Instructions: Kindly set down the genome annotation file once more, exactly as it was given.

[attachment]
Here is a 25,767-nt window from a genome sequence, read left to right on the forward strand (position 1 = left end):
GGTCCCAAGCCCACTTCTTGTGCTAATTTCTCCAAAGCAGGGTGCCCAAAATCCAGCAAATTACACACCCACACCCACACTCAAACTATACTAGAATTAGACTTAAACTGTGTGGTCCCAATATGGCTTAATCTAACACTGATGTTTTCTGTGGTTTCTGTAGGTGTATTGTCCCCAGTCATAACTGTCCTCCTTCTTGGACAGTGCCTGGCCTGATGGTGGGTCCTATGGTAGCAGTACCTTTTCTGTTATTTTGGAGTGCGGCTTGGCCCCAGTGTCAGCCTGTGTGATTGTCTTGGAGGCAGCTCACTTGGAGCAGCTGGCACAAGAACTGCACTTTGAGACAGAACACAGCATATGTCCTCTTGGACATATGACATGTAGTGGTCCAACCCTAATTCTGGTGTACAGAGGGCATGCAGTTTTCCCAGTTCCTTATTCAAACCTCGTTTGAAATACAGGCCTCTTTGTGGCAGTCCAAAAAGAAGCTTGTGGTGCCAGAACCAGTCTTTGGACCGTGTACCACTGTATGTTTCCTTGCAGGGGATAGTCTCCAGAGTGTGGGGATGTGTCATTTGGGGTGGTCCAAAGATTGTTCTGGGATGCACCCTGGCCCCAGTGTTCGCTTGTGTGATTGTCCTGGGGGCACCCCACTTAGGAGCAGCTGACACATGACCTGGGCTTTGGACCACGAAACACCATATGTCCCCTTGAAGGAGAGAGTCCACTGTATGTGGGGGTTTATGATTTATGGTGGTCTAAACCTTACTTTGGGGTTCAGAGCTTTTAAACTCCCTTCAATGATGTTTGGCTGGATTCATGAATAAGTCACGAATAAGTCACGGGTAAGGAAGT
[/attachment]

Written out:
Here is a 25,767-nt window from a genome sequence, read left to right on the forward strand (position 1 = left end):
GGTCCCAAGCCCACTTCTTGTGCTAATTTCTCCAAAGCAGGGTGCCCAAAATCCAGCAAATTACACACCCACACCCACACTCAAACTATACTAGAATTAGACTTAAACTGTGTGGTCCCAATATGGCTTAATCTAACACTGATGTTTTCTGTGGTTTCTGTAGGTGTATTGTCCCCAGTCATAACTGTCCTCCTTCTTGGACAGTGCCTGGCCTGATGGTGGGTCCTATGGTAGCAGTACCTTTTCTGTTATTTTGGAGTGCGGCTTGGCCCCAGTGTCAGCCTGTGTGATTGTCTTGGAGGCAGCTCACTTGGAGCAGCTGGCACAAGAACTGCACTTTGAGACAGAACACAGCATATGTCCTCTTGGACATATGACATGTAGTGGTCCAACCCTAATTCTGGTGTACAGAGGGCATGCAGTTTTCCCAGTTCCTTATTCAAACCTCGTTTGAAATACAGGCCTCTTTGTGGCAGTCCAAAAAGAAGCTTGTGGTGCCAGAACCAGTCTTTGGACCGTGTACCACTGTATGTTTCCTTGCAGGGGATAGTCTCCAGAGTGTGGGGATGTGTCATTTGGGGTGGTCCAAAGATTGTTCTGGGATGCACCCTGGCCCCAGTGTTCGCTTGTGTGATTGTCCTGGGGGCACCCCACTTAGGAGCAGCTGACACATGACCTGGGCTTTGGACCACGAAACACCATATGTCCCCTTGAAGGAGAGAGTCCACTGTATGTGGGGGTTTATGATTTATGGTGGTCTAAACCTTACTTTGGGGTTCAGAGCTTTTAAACTCCCTTCAATGATGTTTGGCTGGATTCATGAATAAGTCACGAATAAGTCACGGGTAAGGAAGT